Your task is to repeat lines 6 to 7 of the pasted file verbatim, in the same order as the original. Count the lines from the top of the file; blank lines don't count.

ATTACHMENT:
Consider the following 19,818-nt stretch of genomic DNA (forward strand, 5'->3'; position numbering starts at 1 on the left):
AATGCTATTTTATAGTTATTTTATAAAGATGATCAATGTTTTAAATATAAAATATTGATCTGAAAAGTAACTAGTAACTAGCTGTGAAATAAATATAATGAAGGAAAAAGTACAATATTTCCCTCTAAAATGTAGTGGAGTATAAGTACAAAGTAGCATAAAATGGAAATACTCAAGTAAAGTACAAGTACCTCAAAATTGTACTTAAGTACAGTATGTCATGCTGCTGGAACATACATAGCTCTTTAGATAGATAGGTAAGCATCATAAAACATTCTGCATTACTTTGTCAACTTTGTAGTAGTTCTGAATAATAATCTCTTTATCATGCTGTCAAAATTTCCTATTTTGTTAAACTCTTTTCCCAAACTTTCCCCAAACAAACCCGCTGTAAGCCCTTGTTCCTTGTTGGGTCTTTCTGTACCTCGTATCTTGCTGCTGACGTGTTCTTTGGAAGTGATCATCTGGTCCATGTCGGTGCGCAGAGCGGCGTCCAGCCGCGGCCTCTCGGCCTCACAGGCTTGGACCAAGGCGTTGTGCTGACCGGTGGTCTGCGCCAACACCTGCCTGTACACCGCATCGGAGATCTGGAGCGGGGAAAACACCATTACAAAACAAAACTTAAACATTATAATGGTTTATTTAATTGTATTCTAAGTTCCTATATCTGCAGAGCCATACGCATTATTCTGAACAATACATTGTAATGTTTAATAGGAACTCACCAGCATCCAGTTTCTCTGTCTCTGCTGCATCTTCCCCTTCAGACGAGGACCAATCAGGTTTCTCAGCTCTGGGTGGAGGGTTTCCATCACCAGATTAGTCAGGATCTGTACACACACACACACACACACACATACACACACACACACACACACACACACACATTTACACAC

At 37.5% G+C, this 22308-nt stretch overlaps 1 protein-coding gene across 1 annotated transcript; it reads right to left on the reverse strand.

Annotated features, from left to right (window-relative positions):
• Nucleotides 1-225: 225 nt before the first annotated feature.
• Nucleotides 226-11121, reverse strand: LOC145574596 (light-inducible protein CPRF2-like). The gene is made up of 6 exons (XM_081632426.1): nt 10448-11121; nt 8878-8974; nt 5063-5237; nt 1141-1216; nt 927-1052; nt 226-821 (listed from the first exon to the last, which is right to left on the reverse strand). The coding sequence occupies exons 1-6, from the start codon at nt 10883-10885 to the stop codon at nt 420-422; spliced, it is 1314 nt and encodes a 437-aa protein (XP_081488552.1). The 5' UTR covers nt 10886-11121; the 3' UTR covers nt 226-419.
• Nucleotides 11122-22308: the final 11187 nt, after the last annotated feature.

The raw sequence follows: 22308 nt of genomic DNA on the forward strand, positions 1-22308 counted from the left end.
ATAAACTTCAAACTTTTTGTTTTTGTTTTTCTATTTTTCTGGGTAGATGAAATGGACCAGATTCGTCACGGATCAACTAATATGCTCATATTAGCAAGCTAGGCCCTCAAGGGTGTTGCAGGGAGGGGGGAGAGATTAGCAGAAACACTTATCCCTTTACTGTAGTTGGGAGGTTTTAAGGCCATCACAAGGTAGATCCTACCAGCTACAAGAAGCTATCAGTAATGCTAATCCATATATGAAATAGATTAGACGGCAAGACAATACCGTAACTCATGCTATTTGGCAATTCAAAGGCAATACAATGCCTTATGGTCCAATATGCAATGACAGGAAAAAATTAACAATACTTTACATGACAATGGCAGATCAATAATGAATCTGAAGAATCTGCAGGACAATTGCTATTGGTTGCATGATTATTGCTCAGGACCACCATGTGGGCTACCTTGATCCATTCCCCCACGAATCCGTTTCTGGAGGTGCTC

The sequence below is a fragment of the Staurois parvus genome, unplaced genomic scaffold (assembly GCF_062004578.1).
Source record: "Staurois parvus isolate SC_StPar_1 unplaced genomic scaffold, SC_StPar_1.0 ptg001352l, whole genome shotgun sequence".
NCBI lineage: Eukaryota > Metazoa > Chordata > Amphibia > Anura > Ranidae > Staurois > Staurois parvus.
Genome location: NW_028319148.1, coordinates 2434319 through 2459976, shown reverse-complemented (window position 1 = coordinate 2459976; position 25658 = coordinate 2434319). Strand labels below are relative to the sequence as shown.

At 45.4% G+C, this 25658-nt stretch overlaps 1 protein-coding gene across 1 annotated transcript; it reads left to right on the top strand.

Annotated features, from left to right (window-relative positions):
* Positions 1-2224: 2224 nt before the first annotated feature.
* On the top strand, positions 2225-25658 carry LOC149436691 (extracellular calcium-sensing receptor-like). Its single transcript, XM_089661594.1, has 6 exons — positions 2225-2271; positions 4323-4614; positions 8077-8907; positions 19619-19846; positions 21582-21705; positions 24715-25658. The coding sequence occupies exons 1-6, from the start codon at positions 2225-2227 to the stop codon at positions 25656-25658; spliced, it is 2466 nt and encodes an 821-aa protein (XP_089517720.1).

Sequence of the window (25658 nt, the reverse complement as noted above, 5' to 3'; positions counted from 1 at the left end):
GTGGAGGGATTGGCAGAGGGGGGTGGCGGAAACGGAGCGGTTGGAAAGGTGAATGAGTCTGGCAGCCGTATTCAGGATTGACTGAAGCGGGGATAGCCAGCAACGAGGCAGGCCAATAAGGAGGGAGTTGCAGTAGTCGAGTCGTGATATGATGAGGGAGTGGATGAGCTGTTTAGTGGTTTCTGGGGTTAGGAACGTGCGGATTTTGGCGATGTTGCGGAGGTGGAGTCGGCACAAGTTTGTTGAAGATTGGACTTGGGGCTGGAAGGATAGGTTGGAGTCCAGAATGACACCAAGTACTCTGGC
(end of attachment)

• Nucleotides 226-11121, reverse strand: LOC145574596 (light-inducible protein CPRF2-like). The gene is made up of 6 exons (XM_081632426.1): nt 10448-11121; nt 8878-8974; nt 5063-5237; nt 1141-1216; nt 927-1052; nt 226-821 (listed from the first exon to the last, which is right to left on the reverse strand). The coding sequence occupies exons 1-6, from the start codon at nt 10883-10885 to the stop codon at nt 420-422; spliced, it is 1314 nt and encodes a 437-aa protein (XP_081488552.1). The 5' UTR covers nt 10886-11121; the 3' UTR covers nt 226-419.
• Nucleotides 11122-22308: the final 11187 nt, after the last annotated feature.